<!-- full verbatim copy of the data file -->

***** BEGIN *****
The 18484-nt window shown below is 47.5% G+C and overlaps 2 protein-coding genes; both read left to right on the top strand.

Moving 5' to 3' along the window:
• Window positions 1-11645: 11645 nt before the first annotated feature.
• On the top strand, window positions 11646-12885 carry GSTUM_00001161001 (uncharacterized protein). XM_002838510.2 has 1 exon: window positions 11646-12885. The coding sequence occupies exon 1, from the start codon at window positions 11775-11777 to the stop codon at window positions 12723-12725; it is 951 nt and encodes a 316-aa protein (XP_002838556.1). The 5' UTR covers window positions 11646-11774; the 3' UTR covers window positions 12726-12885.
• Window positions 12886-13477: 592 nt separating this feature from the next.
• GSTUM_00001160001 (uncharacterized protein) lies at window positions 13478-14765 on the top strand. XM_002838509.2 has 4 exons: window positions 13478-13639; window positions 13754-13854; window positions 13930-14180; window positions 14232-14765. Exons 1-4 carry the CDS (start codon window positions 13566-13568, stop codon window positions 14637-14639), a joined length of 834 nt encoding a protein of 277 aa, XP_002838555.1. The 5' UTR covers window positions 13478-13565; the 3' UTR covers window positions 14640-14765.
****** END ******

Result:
The 18484-nt window shown below is 47.5% G+C and overlaps 2 protein-coding genes; both read left to right on the top strand.

Moving 5' to 3' along the window:
• Window positions 1-11645: 11645 nt before the first annotated feature.
• On the top strand, window positions 11646-12885 carry GSTUM_00001161001 (uncharacterized protein). XM_002838510.2 has 1 exon: window positions 11646-12885. The coding sequence occupies exon 1, from the start codon at window positions 11775-11777 to the stop codon at window positions 12723-12725; it is 951 nt and encodes a 316-aa protein (XP_002838556.1). The 5' UTR covers window positions 11646-11774; the 3' UTR covers window positions 12726-12885.
• Window positions 12886-13477: 592 nt separating this feature from the next.
• GSTUM_00001160001 (uncharacterized protein) lies at window positions 13478-14765 on the top strand. XM_002838509.2 has 4 exons: window positions 13478-13639; window positions 13754-13854; window positions 13930-14180; window positions 14232-14765. Exons 1-4 carry the CDS (start codon window positions 13566-13568, stop codon window positions 14637-14639), a joined length of 834 nt encoding a protein of 277 aa, XP_002838555.1. The 5' UTR covers window positions 13478-13565; the 3' UTR covers window positions 14640-14765.